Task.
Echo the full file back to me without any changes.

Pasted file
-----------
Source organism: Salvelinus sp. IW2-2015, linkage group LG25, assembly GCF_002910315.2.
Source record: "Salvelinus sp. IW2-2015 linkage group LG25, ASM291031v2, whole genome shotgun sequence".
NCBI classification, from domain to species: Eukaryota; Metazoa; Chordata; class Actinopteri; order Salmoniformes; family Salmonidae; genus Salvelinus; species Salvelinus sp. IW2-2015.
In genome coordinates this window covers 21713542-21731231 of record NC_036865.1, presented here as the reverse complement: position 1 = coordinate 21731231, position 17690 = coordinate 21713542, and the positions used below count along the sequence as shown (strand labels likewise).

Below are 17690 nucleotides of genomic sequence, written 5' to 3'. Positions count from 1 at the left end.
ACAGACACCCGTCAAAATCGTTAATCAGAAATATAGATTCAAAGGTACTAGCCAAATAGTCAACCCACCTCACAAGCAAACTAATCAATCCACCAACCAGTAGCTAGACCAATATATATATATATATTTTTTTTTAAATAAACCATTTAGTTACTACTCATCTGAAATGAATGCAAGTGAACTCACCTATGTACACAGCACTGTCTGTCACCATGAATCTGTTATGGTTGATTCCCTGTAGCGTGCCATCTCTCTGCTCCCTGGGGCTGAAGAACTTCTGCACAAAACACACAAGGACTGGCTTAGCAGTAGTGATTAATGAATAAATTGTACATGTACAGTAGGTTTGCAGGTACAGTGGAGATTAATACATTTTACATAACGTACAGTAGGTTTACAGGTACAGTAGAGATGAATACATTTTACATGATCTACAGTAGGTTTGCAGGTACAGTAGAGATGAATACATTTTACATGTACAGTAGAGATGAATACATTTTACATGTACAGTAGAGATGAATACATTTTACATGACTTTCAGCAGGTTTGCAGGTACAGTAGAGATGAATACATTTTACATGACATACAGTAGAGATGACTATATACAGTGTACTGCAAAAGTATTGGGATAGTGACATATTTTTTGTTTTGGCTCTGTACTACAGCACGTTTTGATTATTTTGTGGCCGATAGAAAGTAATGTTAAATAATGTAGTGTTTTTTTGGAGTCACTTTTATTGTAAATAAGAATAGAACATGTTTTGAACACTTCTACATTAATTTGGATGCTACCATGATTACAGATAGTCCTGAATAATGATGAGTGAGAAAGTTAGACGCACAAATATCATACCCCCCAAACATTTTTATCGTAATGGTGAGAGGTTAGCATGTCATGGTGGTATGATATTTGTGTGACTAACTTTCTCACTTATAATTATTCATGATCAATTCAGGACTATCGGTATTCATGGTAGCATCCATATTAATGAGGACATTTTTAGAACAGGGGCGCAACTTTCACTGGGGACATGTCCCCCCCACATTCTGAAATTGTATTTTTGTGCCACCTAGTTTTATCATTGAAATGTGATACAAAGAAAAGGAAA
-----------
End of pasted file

Source organism: Salvelinus sp. IW2-2015, linkage group LG25, assembly GCF_002910315.2.
Source record: "Salvelinus sp. IW2-2015 linkage group LG25, ASM291031v2, whole genome shotgun sequence".
NCBI classification, from domain to species: Eukaryota; Metazoa; Chordata; class Actinopteri; order Salmoniformes; family Salmonidae; genus Salvelinus; species Salvelinus sp. IW2-2015.
In genome coordinates this window covers 21713542-21731231 of record NC_036865.1, presented here as the reverse complement: position 1 = coordinate 21731231, position 17690 = coordinate 21713542, and the positions used below count along the sequence as shown (strand labels likewise).

Below are 17690 nucleotides of genomic sequence, written 5' to 3'. Positions count from 1 at the left end.
ACAGACACCCGTCAAAATCGTTAATCAGAAATATAGATTCAAAGGTACTAGCCAAATAGTCAACCCACCTCACAAGCAAACTAATCAATCCACCAACCAGTAGCTAGACCAATATATATATATATATTTTTTTTTAAATAAACCATTTAGTTACTACTCATCTGAAATGAATGCAAGTGAACTCACCTATGTACACAGCACTGTCTGTCACCATGAATCTGTTATGGTTGATTCCCTGTAGCGTGCCATCTCTCTGCTCCCTGGGGCTGAAGAACTTCTGCACAAAACACACAAGGACTGGCTTAGCAGTAGTGATTAATGAATAAATTGTACATGTACAGTAGGTTTGCAGGTACAGTGGAGATTAATACATTTTACATAACGTACAGTAGGTTTACAGGTACAGTAGAGATGAATACATTTTACATGATCTACAGTAGGTTTGCAGGTACAGTAGAGATGAATACATTTTACATGTACAGTAGAGATGAATACATTTTACATGTACAGTAGAGATGAATACATTTTACATGACTTTCAGCAGGTTTGCAGGTACAGTAGAGATGAATACATTTTACATGACATACAGTAGAGATGACTATATACAGTGTACTGCAAAAGTATTGGGATAGTGACATATTTTTTGTTTTGGCTCTGTACTACAGCACGTTTTGATTATTTTGTGGCCGATAGAAAGTAATGTTAAATAATGTAGTGTTTTTTTGGAGTCACTTTTATTGTAAATAAGAATAGAACATGTTTTGAACACTTCTACATTAATTTGGATGCTACCATGATTACAGATAGTCCTGAATAATGATGAGTGAGAAAGTTAGACGCACAAATATCATACCCCCCAAACATTTTTATCGTAATGGTGAGAGGTTAGCATGTCATGGTGGTATGATATTTGTGTGACTAACTTTCTCACTTATAATTATTCATGATCAATTCAGGACTATCGGTATTCATGGTAGCATCCATATTAATGAGGACATTTTTAGAACAGGGGCGCAACTTTCACTGGGGACATGTCCCCCCCACATTCTGAAATTGTATTTTTGTGCCACCTAGTTTTATCATTGAAATGTGATACAAAGAAAAGGAAA